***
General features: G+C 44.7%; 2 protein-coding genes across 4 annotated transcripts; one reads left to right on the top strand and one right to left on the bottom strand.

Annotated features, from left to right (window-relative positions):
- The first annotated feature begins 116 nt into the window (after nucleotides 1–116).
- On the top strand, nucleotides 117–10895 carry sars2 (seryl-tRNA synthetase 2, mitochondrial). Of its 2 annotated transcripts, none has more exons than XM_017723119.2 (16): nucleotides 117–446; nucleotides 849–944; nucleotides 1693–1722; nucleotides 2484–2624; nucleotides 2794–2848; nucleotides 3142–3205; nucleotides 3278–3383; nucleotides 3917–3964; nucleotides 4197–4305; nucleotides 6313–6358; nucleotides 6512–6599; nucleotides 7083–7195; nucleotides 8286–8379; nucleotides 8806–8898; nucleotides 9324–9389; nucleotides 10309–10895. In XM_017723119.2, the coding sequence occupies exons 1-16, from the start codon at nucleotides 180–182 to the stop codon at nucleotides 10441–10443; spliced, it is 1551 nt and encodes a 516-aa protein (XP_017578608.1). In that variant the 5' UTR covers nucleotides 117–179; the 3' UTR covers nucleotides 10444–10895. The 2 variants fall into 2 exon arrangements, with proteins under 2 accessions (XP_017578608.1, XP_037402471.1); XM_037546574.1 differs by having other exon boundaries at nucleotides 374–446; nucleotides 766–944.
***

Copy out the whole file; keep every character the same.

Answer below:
General features: G+C 44.7%; 2 protein-coding genes across 4 annotated transcripts; one reads left to right on the top strand and one right to left on the bottom strand.

Annotated features, from left to right (window-relative positions):
- The first annotated feature begins 116 nt into the window (after nucleotides 1–116).
- On the top strand, nucleotides 117–10895 carry sars2 (seryl-tRNA synthetase 2, mitochondrial). Of its 2 annotated transcripts, none has more exons than XM_017723119.2 (16): nucleotides 117–446; nucleotides 849–944; nucleotides 1693–1722; nucleotides 2484–2624; nucleotides 2794–2848; nucleotides 3142–3205; nucleotides 3278–3383; nucleotides 3917–3964; nucleotides 4197–4305; nucleotides 6313–6358; nucleotides 6512–6599; nucleotides 7083–7195; nucleotides 8286–8379; nucleotides 8806–8898; nucleotides 9324–9389; nucleotides 10309–10895. In XM_017723119.2, the coding sequence occupies exons 1-16, from the start codon at nucleotides 180–182 to the stop codon at nucleotides 10441–10443; spliced, it is 1551 nt and encodes a 516-aa protein (XP_017578608.1). In that variant the 5' UTR covers nucleotides 117–179; the 3' UTR covers nucleotides 10444–10895. The 2 variants fall into 2 exon arrangements, with proteins under 2 accessions (XP_017578608.1, XP_037402471.1); XM_037546574.1 differs by having other exon boundaries at nucleotides 374–446; nucleotides 766–944.